Watching your big kid happily play outside in the snow by herself from your warm, sunny window, singing made-up words to a tune from Frozen at the top of her lungs.

Figuring out that the same big kid is now big enough to help with housework. Don’t underestimate the gift of one more person in your family who can unload the dishwasher or push the vacuum.

Seeing your little kid napping snugly on Daddy’s warm lap, both snoring like it’s going out of style.

Hearing either one of them say, “Thank you,” without having to be reminded, reassuring yourself that you are doing at least one thing right.

Being comforted by a little person when you’re the one with the tears and the pain.

Witnessing your kid learning to read. It’s magical.

Catching them playing and sharing with each other without any help from you.

That amazed, fantastic look when they accomplish something they didn’t know they could do. It doesn’t matter if it’s reading a whole book on their own or just stepping off of the porch into the snow unassisted….when they squeal, “I DID IT!” you’re still amazed right along with them.

Overhearing your kid say funny things like, “That’s my fravrite!” when he gets ketchup (with a side of pickles and grilled cheese) for dinner. Right now that same funny kid is saying, “Really? Really??” to the vacuum like it’s telling him a story he doesn’t believe. Last night, as we all watched a movie together, he said, “What the…?” and “Oh my word!” at all the right times. They make you laugh all. the. time.

Your kid (finally) successfully getting a haircut without a need for excessive tears or force.

Oh, and snow days stuck in the house to slow down and remember why you really do like them after all.

But here’s the real thing, friend….aren’t all the things that are really worth doing both really hard and really good at the same time? Wouldn’t you say that about marriage? And teaching? Having a house? Being a friend? Knowing Jesus? Aren’t each of those things messy and frustrating and time consuming and tiring and overwhelming right along with rewarding and stretching and amazing and life-giving?

So it’s worth it friend, and it isn’t all bad. Thanks for reminding me of that. Thanks for reminding me to see and talk about the good parts too.

Ok….off to bathe that kid who just had a haircut. Don’t ask me how long it’s been.

Hey, mommy friends:  Leave me a comment.  Remind me (and those friends we’ve scared kid-less) of the good parts I didn’t mention. 

Bubba’s Dictionary, Second Edition

It’s been 6 months since the latest version of Bubba’s Dictionary was published.  Time for an update:

want not want  verb  negative form of the verb to want:  I want not want buckled. 

anglo mushin  noun  small, round, flat type of yeast-leavened bread which is commonly requested split horizontally, toasted, and spread with peanut butter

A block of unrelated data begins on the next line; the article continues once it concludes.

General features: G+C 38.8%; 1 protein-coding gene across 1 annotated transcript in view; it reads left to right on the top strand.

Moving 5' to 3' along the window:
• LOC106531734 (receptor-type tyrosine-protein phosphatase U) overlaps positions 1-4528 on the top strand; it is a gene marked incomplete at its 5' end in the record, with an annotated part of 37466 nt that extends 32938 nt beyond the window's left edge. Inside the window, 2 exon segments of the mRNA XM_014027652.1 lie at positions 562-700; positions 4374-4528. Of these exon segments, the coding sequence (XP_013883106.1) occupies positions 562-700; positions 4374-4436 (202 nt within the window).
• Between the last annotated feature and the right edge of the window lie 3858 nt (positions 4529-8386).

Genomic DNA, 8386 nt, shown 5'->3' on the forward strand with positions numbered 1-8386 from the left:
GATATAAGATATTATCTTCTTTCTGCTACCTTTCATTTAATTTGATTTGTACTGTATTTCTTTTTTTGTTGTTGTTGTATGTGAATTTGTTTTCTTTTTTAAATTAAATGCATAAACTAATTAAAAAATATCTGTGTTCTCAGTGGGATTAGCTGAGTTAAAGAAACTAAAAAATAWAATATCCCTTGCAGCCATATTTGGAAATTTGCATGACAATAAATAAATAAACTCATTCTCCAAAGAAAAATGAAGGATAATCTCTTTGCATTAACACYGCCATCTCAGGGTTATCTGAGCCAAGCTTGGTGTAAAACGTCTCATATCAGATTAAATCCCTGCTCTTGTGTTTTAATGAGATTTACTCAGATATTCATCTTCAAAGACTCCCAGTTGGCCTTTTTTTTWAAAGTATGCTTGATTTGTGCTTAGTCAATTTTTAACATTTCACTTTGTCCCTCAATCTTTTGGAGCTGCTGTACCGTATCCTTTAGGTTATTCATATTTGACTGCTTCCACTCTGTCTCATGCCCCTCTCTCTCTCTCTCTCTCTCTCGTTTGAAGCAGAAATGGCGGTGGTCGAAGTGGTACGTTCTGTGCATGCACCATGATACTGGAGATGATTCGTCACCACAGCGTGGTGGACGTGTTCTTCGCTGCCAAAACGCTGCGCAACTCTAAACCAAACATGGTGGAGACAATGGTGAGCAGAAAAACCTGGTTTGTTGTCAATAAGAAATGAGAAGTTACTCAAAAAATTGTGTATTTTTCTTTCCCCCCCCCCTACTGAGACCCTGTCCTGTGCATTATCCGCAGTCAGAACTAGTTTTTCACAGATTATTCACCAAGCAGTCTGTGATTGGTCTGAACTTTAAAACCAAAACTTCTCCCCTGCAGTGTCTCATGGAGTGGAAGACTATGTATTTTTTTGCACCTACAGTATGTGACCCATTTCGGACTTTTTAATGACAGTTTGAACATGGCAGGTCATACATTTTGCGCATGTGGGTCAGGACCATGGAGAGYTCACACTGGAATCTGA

brits  noun ground-corn food of Native American origin, that is commonly served for dinner when grilled cheese or mac & cheese are denied

yogrit  noun  1. a fermented milk product produced by bacterial fermentation of milk  2.  one of only a few (relatively healthy) food items that everyone in our house will willingly consume

monsur game  noun  1. a mind-numbingly dumb iPad game in which you feed monsters various food items and observe their reaction   2.  a break for Mommy

akshulee  adverb  1.  as an actual or existing fact; really  2.  a modifier used to express just how wrong an acquaintance may be:  Akshulee, it’s brits.  I want not want brits.  I want yogrit.

 

Dog Food (Or Why Not to Joke With an Almost Two Year Old)

About a week ago….
Jay:  Bubba….what do you want for breakfast?
Bubba:  No.
Jay:  Do you want Frosted Flakes?
Bubba:  No.
Jay:  Cheerios?
Bubba:  No.
Jay:  A bar?
Bubba:  NO.
Jay:  Dog food?
Bubba:  Yeah.
Jay:  ???
Bubba:  Dog foooood.  Bubba want dog food.
Jay:  Bubba, you can’t have dog food.
Bubba:  Doooooog fooooood.  Bubba want dog food.
Jay:  Bubba, Daddy was joking.  We don’t even have any dog food.  Let’s have a bar.
Great, dramatic tantrum ensues on the floor.  Whining, tears, kicking, etc.

The dog food has been brought up at least twice since that day, once by Daddy, once by Bubba.  Seems that neither of them has learned.

This morning…
Jay:  Bubba, what do you want for breakfast?
Bubba:  (Some inaudible whisper.)
Jay:  What Bubba?  What do you want for breakfast?
Bubba:  (Same inaudible whisper.)
Jay:  Bubba, I can’t hear you.  Tell Daddy what you want.
Bubba:  (This time in a barely audible whisper)….dog food.
Jay:  !!!

Jay:  Ok, Bubba, how about a dog food bar?
Bubba:  Yea!

Something tells me we’ll be eating dog food bars for quite a while in our house.